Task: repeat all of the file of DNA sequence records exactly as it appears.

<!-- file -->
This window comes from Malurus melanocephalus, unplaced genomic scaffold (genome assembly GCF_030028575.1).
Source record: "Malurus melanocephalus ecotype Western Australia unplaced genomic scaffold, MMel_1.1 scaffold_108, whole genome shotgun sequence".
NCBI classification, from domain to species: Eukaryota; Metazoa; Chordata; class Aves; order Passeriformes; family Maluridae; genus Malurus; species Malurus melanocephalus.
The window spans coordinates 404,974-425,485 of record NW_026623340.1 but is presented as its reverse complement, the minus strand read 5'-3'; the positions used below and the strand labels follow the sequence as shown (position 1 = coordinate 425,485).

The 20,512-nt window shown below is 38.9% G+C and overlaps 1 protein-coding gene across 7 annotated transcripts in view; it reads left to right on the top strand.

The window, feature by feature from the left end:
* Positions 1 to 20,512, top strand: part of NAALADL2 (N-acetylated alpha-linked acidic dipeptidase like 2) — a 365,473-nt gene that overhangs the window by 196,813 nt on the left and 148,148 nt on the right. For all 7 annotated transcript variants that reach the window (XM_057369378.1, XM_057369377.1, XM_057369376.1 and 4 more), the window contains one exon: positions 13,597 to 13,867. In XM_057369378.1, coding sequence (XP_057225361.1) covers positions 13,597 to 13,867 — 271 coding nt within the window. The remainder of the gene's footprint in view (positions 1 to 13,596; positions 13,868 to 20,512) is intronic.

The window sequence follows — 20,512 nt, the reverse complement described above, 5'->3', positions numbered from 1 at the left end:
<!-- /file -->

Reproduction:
This window comes from Malurus melanocephalus, unplaced genomic scaffold (genome assembly GCF_030028575.1).
Source record: "Malurus melanocephalus ecotype Western Australia unplaced genomic scaffold, MMel_1.1 scaffold_108, whole genome shotgun sequence".
NCBI classification, from domain to species: Eukaryota; Metazoa; Chordata; class Aves; order Passeriformes; family Maluridae; genus Malurus; species Malurus melanocephalus.
The window spans coordinates 404,974-425,485 of record NW_026623340.1 but is presented as its reverse complement, the minus strand read 5'-3'; the positions used below and the strand labels follow the sequence as shown (position 1 = coordinate 425,485).

The 20,512-nt window shown below is 38.9% G+C and overlaps 1 protein-coding gene across 7 annotated transcripts in view; it reads left to right on the top strand.

The window, feature by feature from the left end:
* Positions 1 to 20,512, top strand: part of NAALADL2 (N-acetylated alpha-linked acidic dipeptidase like 2) — a 365,473-nt gene that overhangs the window by 196,813 nt on the left and 148,148 nt on the right. For all 7 annotated transcript variants that reach the window (XM_057369378.1, XM_057369377.1, XM_057369376.1 and 4 more), the window contains one exon: positions 13,597 to 13,867. In XM_057369378.1, coding sequence (XP_057225361.1) covers positions 13,597 to 13,867 — 271 coding nt within the window. The remainder of the gene's footprint in view (positions 1 to 13,596; positions 13,868 to 20,512) is intronic.

The window sequence follows — 20,512 nt, the reverse complement described above, 5'->3', positions numbered from 1 at the left end: